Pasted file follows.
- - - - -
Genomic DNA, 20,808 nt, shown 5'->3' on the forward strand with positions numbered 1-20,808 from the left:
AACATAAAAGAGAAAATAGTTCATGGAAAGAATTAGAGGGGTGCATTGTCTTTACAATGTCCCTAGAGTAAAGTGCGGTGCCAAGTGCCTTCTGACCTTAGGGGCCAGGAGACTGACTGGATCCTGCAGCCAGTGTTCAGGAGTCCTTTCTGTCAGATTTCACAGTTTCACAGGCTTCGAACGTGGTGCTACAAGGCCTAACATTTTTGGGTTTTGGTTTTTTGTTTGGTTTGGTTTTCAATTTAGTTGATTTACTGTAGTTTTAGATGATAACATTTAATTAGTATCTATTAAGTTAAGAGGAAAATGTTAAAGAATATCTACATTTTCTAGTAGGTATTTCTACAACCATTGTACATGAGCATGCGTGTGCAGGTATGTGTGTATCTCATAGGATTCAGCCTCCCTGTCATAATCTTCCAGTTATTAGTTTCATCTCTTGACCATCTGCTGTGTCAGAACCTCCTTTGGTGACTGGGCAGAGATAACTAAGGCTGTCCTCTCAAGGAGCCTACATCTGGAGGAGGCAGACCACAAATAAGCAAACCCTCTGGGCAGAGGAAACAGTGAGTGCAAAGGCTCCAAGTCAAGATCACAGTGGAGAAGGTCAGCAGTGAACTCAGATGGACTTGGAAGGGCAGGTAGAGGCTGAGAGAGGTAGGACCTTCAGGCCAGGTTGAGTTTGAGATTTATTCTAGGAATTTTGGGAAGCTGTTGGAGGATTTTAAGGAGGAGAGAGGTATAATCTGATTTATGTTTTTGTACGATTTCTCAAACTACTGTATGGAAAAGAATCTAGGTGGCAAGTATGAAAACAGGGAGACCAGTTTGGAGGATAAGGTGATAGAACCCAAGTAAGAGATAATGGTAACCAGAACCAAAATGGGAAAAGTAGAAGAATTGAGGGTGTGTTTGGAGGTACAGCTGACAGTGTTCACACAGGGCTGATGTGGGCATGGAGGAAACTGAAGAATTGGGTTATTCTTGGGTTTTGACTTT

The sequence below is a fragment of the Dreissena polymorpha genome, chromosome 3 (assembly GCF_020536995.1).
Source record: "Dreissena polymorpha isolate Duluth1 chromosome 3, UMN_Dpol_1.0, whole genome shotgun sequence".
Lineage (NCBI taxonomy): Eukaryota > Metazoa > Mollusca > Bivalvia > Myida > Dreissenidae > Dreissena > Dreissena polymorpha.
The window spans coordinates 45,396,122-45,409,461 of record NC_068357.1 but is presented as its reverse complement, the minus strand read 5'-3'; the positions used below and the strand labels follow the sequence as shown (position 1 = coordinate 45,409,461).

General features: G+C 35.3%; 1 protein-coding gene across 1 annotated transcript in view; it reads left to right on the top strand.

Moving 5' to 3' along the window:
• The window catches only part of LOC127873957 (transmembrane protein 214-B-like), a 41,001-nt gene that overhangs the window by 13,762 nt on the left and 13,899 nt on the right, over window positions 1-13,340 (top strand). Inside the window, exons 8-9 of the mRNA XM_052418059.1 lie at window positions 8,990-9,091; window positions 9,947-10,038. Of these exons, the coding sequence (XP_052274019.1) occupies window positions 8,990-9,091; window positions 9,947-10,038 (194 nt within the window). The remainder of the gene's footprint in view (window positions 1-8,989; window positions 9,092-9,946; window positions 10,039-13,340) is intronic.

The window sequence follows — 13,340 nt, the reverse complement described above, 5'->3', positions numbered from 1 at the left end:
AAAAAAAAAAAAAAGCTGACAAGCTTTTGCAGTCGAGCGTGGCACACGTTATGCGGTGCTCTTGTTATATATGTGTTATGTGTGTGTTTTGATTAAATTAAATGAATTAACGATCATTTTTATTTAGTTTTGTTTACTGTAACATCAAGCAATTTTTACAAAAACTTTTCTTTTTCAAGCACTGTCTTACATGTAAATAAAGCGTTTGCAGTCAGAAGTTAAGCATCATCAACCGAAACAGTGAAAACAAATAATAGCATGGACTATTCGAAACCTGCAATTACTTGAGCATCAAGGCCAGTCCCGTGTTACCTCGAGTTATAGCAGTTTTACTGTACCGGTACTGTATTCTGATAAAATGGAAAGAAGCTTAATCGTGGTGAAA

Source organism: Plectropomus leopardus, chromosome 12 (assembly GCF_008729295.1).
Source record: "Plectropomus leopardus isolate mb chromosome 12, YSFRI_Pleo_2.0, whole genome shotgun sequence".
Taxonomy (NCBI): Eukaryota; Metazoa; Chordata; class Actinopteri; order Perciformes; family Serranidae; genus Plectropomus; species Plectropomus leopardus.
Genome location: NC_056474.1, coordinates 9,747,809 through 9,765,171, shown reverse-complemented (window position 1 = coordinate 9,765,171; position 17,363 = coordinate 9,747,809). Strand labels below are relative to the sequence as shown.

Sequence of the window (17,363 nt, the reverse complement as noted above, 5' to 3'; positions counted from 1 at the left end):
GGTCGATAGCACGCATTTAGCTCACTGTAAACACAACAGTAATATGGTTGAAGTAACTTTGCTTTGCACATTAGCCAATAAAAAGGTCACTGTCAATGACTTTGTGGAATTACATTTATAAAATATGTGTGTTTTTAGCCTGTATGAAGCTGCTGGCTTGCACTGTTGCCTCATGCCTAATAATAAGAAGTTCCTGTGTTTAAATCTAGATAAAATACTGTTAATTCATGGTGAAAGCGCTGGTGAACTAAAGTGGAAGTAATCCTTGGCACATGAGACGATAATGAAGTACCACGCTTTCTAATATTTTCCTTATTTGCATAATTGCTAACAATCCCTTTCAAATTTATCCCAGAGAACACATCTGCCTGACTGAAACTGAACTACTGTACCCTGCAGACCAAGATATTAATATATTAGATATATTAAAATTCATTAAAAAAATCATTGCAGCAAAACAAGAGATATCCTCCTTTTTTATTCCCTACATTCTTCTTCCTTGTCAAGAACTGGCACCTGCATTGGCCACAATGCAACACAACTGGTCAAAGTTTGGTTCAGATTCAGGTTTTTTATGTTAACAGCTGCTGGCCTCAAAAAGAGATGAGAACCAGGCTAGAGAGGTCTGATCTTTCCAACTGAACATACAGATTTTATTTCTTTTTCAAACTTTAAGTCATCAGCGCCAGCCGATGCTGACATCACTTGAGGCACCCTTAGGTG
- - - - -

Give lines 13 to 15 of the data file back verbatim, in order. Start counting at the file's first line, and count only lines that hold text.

Source record: "Plectropomus leopardus isolate mb chromosome 12, YSFRI_Pleo_2.0, whole genome shotgun sequence".
Taxonomy (NCBI): Eukaryota; Metazoa; Chordata; class Actinopteri; order Perciformes; family Serranidae; genus Plectropomus; species Plectropomus leopardus.
Genome location: NC_056474.1, coordinates 9,747,809 through 9,765,171, shown reverse-complemented (window position 1 = coordinate 9,765,171; position 17,363 = coordinate 9,747,809). Strand labels below are relative to the sequence as shown.